Sabat Magazine #6: Waiting For The Temple
Elisabeth Krohn (Ed.)
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- Sabat Magazine
- 160 pages
- 16.5 × 11.4 cm
Inspired by the esoteric inclinations of Swedish painter Hilma af Klint, we are curating an exhibition and catalogue where six artists present their visions of modern Witchcraft and feminism. With disciplines ranging from photography to sculpture and painting to performance, each of The Six present their personal Witchcraft for the future. One of the instigators of this project was artist Luna Ece Bal. Drawing on her aunt’s notebooks filled with channelling work and automatic writing and inspired by af Klint’s spirit channelling practice, she has reinterpreted the spiritual information using ebru – a marbling technique from her native Turkey. Her almost cellular shapes are created from earthen pigments and mediate on concepts of energy transference and making the invisible, visible. French duo Camille Tallent and Lia Pradal dwell on similar themes. Referencing analogue camcorder horror they venture into the forest at night to document the unknown or the imperceptible, capturing the esoteric evidence on tape.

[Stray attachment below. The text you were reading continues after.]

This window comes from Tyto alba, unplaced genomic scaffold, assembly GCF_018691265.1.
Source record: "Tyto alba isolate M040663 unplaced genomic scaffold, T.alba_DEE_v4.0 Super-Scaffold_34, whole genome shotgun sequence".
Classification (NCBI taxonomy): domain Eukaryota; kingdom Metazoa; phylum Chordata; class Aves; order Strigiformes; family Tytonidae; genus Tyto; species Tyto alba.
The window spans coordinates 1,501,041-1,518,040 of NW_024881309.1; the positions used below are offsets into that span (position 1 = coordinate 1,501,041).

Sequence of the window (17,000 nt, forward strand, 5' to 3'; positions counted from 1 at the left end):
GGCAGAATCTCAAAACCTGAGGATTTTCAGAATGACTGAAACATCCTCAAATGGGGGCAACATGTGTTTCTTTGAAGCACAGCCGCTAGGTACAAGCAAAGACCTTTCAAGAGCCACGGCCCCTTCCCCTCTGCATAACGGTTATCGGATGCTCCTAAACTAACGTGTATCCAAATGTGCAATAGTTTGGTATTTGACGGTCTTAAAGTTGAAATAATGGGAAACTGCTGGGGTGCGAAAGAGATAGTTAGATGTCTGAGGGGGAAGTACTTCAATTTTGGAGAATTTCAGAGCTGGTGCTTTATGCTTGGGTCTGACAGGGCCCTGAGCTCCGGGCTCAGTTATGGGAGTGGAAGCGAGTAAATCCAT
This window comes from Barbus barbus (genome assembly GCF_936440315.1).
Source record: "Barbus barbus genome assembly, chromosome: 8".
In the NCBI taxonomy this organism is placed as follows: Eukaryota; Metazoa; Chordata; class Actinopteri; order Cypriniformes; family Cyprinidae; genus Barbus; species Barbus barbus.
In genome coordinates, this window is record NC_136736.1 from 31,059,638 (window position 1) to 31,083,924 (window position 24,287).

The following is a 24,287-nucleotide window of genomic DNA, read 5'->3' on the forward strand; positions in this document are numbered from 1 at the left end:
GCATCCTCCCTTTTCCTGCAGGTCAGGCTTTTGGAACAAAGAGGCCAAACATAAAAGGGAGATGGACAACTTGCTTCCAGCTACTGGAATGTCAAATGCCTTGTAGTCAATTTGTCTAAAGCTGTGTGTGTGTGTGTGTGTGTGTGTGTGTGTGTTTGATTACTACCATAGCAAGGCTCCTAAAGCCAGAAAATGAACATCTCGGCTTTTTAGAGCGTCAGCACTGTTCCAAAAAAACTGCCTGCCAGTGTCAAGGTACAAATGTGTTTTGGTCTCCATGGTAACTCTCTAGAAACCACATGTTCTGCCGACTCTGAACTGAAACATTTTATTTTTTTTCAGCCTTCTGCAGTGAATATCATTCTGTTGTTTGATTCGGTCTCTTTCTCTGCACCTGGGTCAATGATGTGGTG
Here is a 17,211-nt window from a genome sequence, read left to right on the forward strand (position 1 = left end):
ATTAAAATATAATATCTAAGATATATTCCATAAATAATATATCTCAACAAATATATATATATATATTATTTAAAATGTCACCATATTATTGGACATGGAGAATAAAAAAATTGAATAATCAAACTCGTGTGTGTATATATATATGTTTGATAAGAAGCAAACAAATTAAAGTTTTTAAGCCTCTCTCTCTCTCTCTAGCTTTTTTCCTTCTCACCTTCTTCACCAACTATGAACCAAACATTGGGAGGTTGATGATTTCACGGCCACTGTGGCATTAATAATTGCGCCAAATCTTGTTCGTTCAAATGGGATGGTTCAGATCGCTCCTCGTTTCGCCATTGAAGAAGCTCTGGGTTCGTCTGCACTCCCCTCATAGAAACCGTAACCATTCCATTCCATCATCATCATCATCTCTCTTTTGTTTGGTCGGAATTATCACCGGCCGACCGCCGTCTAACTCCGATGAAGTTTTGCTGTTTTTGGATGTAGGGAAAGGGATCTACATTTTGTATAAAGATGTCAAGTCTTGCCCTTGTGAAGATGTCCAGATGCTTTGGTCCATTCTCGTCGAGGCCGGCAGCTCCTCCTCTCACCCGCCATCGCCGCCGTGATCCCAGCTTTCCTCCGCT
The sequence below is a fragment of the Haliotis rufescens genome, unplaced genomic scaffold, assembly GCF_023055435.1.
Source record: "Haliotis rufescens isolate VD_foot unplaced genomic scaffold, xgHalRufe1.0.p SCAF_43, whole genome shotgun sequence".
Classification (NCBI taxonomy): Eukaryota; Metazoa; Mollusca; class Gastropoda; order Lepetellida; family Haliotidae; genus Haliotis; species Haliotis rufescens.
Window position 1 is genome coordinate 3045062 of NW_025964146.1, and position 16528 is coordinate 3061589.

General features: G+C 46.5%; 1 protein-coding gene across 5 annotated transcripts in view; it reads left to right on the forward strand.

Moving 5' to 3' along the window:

Diving into a mysterious mermaid past, New Zealand-born artist Cherry Lazar explores a very personal mythology through photography and digital collage. Her trio of photographs form visual representations of her earliest downloads from an aquatic entity and the first step to uncovering a lost Atlantis. Also immersed in a world of ancient myth, French artist Matthias Garcia’s triptych explores the ambivalent meaning of the Greek word Elpis, or hope, the only thing left in Pandora’s box after all ills escaped. Depicting the lush inside of the Box filled with this ambivalent hope, Garcia uncovers his own relationship with reality and rationality, safety and illusion.
In her panoramic painting, Maria Torres depicts a feminine power scene that points to the realm of mystery and intuition and the limit to our understanding. Populated by women from Torres’ life, some public personas, others her close friends, each woman represents an individual way of living out the feminine and a healing presence in the world. Last but not least, Uhuru-Matahari’s evening performance showcases their handmade headpieces and costumes and delves into deep consciousness and awareness of the feminine principle and mother nature. Channelling a crowned goddess of the dark cosmic womb, the performance aims to unveil and awaken the primordial inner goddess in us all, while seeking a balance between the divine feminine and masculine.